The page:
What is the bloodiest war?

Why did the war in Afghanistan last so long?

Why has the war lasted so long? There are many reasons for this. But they include a combination of fierce Taliban resistance, the limitations of Afghan forces and governance, and other countries’ reluctance to keep their troops for longer in Afghanistan. At times over the past 18 years, the Taliban have been on the back foot.

Is Vietnam the only war the US lost?

Vietnam was an unmitigated disaster, the only war the US has ever lost. It took the lives of 58,000 Americans and an estimated 2.5 million Vietnamese. Today, Communism survives in a few pockets such as Cuba, North Korea and Vietnam itself, but the American way has triumphed.

What is the bloodiest war?

World War II
What is the bloodiest war in history? The answer points to World War II, having caused estimates of over 40 million deaths. The war also caused massive amounts of destruction in land and property. Globally, the majority of the world was living in poverty 110 years before this Second World War.

When did the Soviet Union take control of Afghanistan?

At the end of December 1979, the Soviet Union sent thousands of troops into Afghanistan and immediately assumed complete military and political control of Kabul and large portions of the country. This event began a brutal, decade-long attempt by Moscow to subdue the Afghan civil war and maintain a friendly and socialist government on its border.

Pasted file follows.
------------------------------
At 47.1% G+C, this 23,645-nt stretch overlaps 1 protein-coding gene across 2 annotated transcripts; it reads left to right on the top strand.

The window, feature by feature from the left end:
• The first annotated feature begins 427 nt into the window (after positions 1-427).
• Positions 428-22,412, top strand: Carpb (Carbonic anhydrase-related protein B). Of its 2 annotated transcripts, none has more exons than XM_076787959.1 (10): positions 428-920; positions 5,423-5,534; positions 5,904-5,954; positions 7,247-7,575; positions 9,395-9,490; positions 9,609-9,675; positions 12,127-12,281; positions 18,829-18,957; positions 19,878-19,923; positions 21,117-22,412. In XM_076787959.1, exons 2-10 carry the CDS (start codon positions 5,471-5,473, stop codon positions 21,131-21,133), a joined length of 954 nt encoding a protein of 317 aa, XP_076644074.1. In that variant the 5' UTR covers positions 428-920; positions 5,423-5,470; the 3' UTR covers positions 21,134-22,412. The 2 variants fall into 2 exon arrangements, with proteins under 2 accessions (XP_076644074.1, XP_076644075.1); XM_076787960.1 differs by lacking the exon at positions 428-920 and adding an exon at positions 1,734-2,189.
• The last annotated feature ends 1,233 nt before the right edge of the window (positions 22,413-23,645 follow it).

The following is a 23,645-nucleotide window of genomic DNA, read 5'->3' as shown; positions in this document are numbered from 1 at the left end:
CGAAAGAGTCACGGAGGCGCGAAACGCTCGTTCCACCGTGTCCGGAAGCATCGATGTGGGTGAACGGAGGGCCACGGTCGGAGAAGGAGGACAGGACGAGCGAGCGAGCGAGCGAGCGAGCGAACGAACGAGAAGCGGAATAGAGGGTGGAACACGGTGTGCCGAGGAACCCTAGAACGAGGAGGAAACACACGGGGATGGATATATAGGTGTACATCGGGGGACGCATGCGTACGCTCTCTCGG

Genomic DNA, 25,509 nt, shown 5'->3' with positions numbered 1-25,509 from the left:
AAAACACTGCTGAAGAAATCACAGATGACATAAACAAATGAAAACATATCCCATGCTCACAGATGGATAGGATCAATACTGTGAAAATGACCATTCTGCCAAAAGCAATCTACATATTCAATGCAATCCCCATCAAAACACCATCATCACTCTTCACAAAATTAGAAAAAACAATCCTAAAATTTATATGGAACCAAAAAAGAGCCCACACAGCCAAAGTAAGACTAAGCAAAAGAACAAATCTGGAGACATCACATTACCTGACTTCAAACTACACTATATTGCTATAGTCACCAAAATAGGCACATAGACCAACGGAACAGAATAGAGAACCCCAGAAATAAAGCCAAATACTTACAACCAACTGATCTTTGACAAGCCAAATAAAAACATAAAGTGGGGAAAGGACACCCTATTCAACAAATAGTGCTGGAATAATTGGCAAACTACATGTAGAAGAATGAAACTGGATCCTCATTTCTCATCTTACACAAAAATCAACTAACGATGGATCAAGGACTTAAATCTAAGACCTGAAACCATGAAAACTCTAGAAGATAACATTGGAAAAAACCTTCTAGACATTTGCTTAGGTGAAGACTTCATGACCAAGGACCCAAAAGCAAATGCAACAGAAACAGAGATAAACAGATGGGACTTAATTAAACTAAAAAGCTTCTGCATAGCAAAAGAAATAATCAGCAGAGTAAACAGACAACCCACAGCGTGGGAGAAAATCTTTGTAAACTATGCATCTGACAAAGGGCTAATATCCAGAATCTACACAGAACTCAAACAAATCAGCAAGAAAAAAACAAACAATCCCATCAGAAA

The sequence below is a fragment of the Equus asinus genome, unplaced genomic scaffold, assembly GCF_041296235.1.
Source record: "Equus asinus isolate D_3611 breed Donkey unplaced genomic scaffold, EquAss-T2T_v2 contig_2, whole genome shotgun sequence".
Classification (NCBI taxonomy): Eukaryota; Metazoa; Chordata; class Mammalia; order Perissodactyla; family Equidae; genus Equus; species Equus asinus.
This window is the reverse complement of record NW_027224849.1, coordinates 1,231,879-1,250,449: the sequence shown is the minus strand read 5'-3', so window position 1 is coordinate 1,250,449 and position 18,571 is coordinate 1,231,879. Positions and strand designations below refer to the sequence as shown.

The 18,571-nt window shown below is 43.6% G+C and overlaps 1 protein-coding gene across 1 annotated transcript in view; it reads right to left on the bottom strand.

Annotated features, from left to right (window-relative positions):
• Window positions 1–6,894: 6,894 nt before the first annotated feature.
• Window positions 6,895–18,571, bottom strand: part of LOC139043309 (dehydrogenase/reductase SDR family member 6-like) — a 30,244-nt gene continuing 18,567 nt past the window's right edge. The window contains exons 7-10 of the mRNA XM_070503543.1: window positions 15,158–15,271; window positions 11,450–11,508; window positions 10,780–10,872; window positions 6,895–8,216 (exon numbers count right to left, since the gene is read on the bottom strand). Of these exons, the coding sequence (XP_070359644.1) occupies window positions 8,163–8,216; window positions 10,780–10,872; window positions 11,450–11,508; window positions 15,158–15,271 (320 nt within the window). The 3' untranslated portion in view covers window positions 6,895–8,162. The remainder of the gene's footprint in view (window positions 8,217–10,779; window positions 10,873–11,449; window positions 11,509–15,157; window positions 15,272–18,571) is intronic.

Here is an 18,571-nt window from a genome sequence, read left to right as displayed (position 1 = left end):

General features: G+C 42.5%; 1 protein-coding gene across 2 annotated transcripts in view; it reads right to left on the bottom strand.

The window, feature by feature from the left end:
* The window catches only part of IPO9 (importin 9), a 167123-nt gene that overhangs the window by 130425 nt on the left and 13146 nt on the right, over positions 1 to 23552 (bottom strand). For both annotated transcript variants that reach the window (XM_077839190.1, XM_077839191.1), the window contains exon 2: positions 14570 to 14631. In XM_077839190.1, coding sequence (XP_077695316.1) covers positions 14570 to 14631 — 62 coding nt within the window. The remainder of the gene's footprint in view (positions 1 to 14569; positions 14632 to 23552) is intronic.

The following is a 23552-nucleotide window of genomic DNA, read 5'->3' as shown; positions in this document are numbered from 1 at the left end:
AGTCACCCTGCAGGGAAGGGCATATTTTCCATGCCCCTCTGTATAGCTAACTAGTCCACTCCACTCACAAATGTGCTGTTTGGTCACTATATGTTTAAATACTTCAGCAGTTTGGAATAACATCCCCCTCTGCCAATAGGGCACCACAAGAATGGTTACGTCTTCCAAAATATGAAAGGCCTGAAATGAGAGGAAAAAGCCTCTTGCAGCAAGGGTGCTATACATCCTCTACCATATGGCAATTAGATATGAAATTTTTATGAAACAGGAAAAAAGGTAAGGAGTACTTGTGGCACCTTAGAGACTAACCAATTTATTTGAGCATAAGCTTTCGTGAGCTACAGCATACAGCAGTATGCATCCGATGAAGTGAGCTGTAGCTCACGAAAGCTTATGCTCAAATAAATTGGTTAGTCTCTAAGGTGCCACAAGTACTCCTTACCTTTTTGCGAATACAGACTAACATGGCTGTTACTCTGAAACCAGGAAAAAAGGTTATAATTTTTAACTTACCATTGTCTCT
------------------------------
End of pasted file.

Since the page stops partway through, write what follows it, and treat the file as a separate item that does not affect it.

How did the US help the Taliban in Afghanistan?

The U.S. funneled both money and weapons, through the CIA, to his original organization during the Afghan-Soviet War. Earlier this year the Bush administration reportedly released over 40 million dollars to the Taliban for so-called humanitarian purposes.

Why did the international forces withdraw from Afghanistan?

When international forces withdrew from fighting, Afghan forces left to lead the charge were easily overwhelmed. To make matters worse, Afghanistan’s government, that is full of tribal division, is often hamstrung. The BBC was given exclusive access to spend a week with ambulance workers in Afghanistan.

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